The advantage of the sol-gel process over all known coating processes is primarily the significantly reduced production costs of the ceramic layers. The process does not require complex equipment or closed chambers, nor does it require a high energy input. Therefore, the sol-gel process is the most sustainable and environmentally friendly method of applying ceramic coatings. In addition, unlike others, the process does not pose a safety risk for its user. Since several processes (dip, spin or spray coating) can be used for sol-gel coating, it is possible to produce both relatively thick (up to 50 µm) and very thin layers (approx. 500 nm), thus covering a very wide range of layer thicknesses.
What advantages do thin films offer over thick ones?
A ceramic coating on a metallic substrate not only offers advantages, but also harbors dangers. Due to the brittle material behavior, ceramic coatings can easily flake off when bending stresses occur. Differences in thermal expansion can also lead to failure. Basically, it can be said that the danger of flaking increases with the thickness of the layer. Therefore, a major advantage of thin coatings is their better resistance to spalling.
Welche Coating-Verfahren bieten wir an?
We apply sol-gel layers using two different methods:
In the dip-coating process, the component is automatically immersed in the sol. Pulling it out then causes a layer to be applied to the component. It is important in this process to work at a continuous speed both during dipping and pulling out, and to avoid irritation of the sol during coating in order to avoid inhomogeneities and defects in the resulting layer. The thickness of the coating can be controlled by the speed of the pull-out. If it is adjusted slowly, the result is a thinner layer. If it is set faster, a thicker layer is obtained. Dip-coating allows layers of approx. 500 nm to a maximum of 2 µm to be applied, although the process itself can be used for simpler geometries.
In contrast, the spray coating process can be used to coat much more complex geometries. Here, the sol is applied to the component in finely atomized form with the aid of a spray gun and air pressure. The process allows multiple applications, allowing the desired layer thickness to be set very precisely. In this way, layer thicknesses of approx. 1-50 µm can be achieved.
In the case of both processes, the components with the applied layers are first dried after coating and must then be cured in the oven at moderate temperatures, whereby the final properties of the coating are created.
Which ceramic coatings do we offer?
CerCoat® - H forms a wafer-thin, glass-like, transparent coating that is characterized by outstanding hardness. Additionally, coated metal surfaces are optically enhanced. The characteristics of CerCoat® - H are increased scratch resistance (hardness can be adjusted according to requirements) very low film thickness (< 1µm) Dishwasher resistant Solvent resistant Facilitates the cleaning process Baking temperature > 180°C CerCoat® - H is applied by us as standard using the dip coating process.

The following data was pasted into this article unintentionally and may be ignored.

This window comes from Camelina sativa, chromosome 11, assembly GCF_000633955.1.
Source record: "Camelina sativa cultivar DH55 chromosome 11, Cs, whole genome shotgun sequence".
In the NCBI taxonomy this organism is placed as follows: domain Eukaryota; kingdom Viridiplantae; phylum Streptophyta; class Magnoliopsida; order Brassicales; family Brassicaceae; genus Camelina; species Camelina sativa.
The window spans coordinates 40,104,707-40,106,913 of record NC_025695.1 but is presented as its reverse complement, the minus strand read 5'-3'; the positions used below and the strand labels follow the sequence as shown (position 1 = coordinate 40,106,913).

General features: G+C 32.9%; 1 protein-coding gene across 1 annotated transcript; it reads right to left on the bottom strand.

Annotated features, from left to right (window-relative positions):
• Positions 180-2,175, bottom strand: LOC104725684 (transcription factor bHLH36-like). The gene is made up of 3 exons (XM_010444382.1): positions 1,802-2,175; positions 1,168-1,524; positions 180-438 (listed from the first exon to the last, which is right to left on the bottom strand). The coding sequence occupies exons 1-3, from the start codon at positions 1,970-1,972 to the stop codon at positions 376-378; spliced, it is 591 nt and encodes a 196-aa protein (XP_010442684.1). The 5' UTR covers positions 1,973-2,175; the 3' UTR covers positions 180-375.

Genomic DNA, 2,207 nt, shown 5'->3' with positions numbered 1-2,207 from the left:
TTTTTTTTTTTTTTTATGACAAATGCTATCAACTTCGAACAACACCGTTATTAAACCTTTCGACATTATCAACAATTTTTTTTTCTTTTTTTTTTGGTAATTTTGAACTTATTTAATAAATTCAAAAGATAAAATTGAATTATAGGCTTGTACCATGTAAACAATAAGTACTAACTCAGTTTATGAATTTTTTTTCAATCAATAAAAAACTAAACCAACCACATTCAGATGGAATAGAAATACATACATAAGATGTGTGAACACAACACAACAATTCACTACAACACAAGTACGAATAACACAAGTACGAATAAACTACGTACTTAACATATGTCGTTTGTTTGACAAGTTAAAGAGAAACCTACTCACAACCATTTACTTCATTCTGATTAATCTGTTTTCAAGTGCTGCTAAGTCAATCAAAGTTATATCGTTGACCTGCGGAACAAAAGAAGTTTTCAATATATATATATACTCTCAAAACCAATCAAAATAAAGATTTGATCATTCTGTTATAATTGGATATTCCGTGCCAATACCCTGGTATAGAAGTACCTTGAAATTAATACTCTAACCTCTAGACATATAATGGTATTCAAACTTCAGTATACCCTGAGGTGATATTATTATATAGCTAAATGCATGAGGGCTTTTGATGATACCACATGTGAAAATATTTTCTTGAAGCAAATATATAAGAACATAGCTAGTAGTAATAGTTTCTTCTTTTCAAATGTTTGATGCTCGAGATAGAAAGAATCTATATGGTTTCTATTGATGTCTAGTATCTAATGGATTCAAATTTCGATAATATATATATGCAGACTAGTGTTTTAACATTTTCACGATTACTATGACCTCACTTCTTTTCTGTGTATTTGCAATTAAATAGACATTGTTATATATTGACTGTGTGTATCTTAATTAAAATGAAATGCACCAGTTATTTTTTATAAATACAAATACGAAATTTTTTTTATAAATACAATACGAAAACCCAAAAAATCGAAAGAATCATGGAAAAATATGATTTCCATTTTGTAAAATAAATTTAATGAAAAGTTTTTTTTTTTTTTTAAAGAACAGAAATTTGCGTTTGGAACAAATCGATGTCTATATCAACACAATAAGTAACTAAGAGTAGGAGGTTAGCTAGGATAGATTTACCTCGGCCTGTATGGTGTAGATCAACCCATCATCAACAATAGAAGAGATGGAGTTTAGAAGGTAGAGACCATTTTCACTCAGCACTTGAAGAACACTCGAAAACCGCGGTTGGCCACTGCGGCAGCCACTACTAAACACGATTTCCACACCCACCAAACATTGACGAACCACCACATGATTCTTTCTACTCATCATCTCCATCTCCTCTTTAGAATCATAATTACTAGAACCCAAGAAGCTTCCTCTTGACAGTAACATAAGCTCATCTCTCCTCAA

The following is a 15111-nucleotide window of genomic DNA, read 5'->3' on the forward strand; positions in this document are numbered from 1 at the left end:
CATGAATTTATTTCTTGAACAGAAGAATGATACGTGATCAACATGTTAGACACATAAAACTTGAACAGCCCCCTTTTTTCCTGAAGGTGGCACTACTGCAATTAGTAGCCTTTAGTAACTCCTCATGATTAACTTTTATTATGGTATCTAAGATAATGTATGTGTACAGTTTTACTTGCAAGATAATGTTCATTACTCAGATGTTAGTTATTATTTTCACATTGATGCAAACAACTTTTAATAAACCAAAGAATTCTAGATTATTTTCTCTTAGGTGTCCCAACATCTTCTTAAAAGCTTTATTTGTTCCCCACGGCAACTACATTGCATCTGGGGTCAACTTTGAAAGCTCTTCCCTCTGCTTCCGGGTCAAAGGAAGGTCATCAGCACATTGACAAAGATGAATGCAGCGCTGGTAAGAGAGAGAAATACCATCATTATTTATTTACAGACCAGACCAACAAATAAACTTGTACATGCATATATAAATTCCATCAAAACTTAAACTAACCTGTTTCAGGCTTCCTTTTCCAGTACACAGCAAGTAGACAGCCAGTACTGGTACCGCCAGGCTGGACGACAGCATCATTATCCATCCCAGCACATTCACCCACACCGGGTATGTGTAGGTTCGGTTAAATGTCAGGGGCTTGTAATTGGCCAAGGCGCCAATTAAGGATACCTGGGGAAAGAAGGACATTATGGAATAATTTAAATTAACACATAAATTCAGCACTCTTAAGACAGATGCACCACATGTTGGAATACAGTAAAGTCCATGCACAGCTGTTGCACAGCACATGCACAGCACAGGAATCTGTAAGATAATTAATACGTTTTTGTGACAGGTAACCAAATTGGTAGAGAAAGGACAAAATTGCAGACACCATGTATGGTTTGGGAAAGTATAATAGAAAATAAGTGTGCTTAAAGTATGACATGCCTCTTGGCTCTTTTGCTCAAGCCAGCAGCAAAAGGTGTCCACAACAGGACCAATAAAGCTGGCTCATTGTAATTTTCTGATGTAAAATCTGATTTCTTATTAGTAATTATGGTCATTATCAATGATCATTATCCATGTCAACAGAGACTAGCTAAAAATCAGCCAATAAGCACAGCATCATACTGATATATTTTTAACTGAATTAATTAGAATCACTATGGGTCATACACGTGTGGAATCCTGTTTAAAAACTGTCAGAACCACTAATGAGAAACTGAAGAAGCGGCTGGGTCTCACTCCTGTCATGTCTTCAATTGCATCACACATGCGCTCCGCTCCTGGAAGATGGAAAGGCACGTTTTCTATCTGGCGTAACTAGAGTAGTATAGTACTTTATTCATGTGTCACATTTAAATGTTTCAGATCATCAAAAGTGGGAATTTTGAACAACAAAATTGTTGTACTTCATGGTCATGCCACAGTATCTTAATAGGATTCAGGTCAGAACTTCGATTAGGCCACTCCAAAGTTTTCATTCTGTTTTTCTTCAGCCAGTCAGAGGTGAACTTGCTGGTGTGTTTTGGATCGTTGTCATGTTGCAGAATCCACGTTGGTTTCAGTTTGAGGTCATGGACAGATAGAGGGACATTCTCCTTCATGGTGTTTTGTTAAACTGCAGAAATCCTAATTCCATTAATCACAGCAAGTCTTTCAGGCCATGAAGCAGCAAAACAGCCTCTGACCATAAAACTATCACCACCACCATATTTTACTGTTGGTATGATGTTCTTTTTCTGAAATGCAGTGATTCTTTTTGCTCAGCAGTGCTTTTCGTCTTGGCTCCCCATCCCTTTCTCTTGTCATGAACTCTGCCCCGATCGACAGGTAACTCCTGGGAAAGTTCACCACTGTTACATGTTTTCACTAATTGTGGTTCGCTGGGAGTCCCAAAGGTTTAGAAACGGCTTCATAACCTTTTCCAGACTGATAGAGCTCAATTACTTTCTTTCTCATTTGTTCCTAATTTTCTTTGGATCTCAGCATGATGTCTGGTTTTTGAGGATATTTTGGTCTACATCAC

By coating with CerCoat® - Y, hydrophobic properties can be achieved on a component surface. The system dispenses with the usual fluorine modification, making it significantly more environmentally friendly. CerCoat® - Y has the following properties: Transparent layer Hydrophobic properties, Contact angle from 90° to 110° against water Reduction of the adhesion of Plastic melting in the injection molding process Facilitates the cleaning process Resistant to chemicals and solvents Baking temperature >200°C Both dip coating and spray coating are suitable as coating processes. Spray coating is often preferred because it also allows complex geometries to be coated.
CerCoat® - P is a system in which ceramic particles are added to the sol. Thus a structuring of the surface is achieved. The layer thickness can be varied by the filling degree and/or the number of layers applied. The wear resistance is significantly increased compared to unfilled sols. Additionally, the electrical insulation and dielectric strength are increased. CerCoat® - P has the following properties: Transparent to colored coating, depending on the type and filling level of the particles Hydrophobic properties Contact angle from 90° to 110° against water By adding ceramic particles a layer thickness up to ≥ 80 µm is achieved Wear resistance, depends on the degree of filling with particles Electrical insulation ≥ 1,5kV Baking temperature > 200°C to 300°C CerCoat® - P is applied by spray coating.